Japanese Booze Jargon: Part 1

July 18th, 2013By Category: Food & Dining

Like anything technical or grand, a special jargon has evolved with the art of imbibition. It’s true in Japan as it is back home. Some words have a well-worn history and, like 晩酌, point to how booze has seeped into the fabric of Japanese culture. More recent words tend to be wasei-eigo hybrids. Today, let’s start with some basic vocabulary that will help you indicate your drink preferences and successfully navigate a night on the town. I’ll throw in some fun ones at the ends too.


Photo courtesy of Blood and Wasabi

1. Deciphering the menu

居酒屋 (izakaya) : Traditional Japanese bars that serve tapas-style dishes. Many have tatami rooms, or 座敷 (zashiki), which may or may not be separated with sliding shoji doors.

ジョッキ (jokki) :  The Japanese equivalent of a pint glass, jokkis are the non-standard restaurant standard. That is to say, while the jokki is ubiquitous, volume varies from place to place. In addition to these variations, some places divide into 小 (shou), 中 (chuu), and 大 (dai), while other places simply carry a smaller グラス (gurasu) size. I know, right.

生ビール (namabiiru) :  Draft beer

瓶ビール (binbiiru) :  Bottled beer

缶ビール (kanbiiru) :  Canned beer

お通し (otooshi) : When you sit down and order beer or sake, an otooshi, or small appetizer, sometimes tags along. Not always free, don’t be surprised if there’s an extra ¥100, 200 or, at nicer izakayas, 500 bump on your bill.


Belgian beer with salad otooshi

つまみ (tsumami) :  In more traditional drinking establishments, tsumami (which stems from the verb meaning “to pick up” or “to pinch”) follows the otooshi. These are side dishes that go well with drinking. Edamame is the staple.

とりあえずビール (toriaezubiiru) : This is an expression you’ll hear from many an izakaya-goer. Meaning “I’ll have a beer for now” or “Beer for starters,” it’s the first thing that comes out of many people’s mouths upon sitting down.


2. There’s more than Asahi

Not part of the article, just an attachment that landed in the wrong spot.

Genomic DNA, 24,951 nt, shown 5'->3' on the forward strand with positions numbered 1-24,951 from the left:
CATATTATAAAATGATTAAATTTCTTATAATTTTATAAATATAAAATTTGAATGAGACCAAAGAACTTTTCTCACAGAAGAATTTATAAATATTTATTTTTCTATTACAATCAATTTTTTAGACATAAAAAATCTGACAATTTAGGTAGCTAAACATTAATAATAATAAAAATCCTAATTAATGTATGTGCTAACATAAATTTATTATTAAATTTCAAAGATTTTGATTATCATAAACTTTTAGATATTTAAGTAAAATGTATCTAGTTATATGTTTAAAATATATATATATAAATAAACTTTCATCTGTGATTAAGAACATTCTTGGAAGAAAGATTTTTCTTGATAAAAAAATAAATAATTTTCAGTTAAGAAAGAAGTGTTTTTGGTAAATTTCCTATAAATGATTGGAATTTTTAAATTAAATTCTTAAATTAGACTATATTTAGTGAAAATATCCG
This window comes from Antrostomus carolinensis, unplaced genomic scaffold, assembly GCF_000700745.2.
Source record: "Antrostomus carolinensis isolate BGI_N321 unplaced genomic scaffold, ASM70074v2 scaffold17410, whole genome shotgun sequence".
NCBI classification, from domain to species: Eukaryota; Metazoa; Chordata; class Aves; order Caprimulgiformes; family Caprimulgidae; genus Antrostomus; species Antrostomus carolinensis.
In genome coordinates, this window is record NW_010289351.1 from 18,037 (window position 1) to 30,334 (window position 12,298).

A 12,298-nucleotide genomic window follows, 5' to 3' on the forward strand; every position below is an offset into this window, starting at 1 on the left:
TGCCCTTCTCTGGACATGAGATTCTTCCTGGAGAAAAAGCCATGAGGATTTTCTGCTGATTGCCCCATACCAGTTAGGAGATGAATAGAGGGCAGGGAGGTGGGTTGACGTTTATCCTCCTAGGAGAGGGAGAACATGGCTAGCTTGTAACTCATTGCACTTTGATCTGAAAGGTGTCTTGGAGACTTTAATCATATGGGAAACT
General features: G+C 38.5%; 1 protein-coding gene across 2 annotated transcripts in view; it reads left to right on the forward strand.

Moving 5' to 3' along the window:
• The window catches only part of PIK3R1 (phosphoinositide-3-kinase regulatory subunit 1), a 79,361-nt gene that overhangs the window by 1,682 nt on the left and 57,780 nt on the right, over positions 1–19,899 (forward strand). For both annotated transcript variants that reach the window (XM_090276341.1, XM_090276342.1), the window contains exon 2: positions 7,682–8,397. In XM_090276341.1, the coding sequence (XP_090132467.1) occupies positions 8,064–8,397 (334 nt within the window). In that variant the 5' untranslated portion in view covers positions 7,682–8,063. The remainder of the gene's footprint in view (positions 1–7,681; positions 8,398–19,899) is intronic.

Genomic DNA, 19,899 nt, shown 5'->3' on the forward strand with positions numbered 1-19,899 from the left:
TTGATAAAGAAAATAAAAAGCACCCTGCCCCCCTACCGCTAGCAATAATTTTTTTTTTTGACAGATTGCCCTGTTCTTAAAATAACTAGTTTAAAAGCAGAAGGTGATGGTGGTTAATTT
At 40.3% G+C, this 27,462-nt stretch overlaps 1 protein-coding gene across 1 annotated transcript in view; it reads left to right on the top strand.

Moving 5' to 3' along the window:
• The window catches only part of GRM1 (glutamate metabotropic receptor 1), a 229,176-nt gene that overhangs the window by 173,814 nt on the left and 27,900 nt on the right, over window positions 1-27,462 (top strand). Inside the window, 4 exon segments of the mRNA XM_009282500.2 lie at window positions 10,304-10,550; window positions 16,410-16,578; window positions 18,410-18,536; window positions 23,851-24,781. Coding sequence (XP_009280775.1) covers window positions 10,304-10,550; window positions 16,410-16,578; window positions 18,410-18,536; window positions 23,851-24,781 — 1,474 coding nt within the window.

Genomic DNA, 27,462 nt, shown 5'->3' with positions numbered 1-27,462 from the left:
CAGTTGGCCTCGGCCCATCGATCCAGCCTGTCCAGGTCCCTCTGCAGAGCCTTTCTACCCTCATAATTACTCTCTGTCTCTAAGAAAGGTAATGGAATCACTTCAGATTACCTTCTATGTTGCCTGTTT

クラフトビール (kurafutobiiru) :  Craft beer, microbrew

地ビール (jibiiru) :  Local beer, microbrew


ALT craft beer found in Tohoku


黒ビール (kurobiiru) :  Literally “black beer,” these are dark beers like porters and stouts.

ブルワリー (buruwarii) :  Brewery, most often of the yeast and barley variety

醸造所 (jouzousho) :  Brewery, more generally


3. Miscellaneous

飲酒 (inshu) : The consumption of alcohol

晩酌 (banshaku) :  This is an alcoholic drink that accompanies dinner, though I’ve also heard it used to describe a post-work drink more generally. It can also refer to the act.

キッチンドリンカー (kicchindorinkaa) :  “Kitchen drinkers” are those who drink while cooking. Historically, these were women, so it’s sometimes translated as “alcoholic housewife.” To be sure, kitchen drinkers of the male variety are on the rise.

迎え酒 (mukaezake) :  Alcoholic drink used as a hangover cure

「人を知るは酒が近道」(hito wo shiru ha sake ga chikamichi) :  This is a Japanese proverb, which translates to “Sake is the nearest way to know a person.”


Anyway, just a few key words and expressions to help with the flow of future booze-spiked nights. Next time we’ll delve into the lexical world of craft beer. If you’d like to share any of your own, join me in the comments section. Kanpai!

Author of this article

Shaun Jiro Smith

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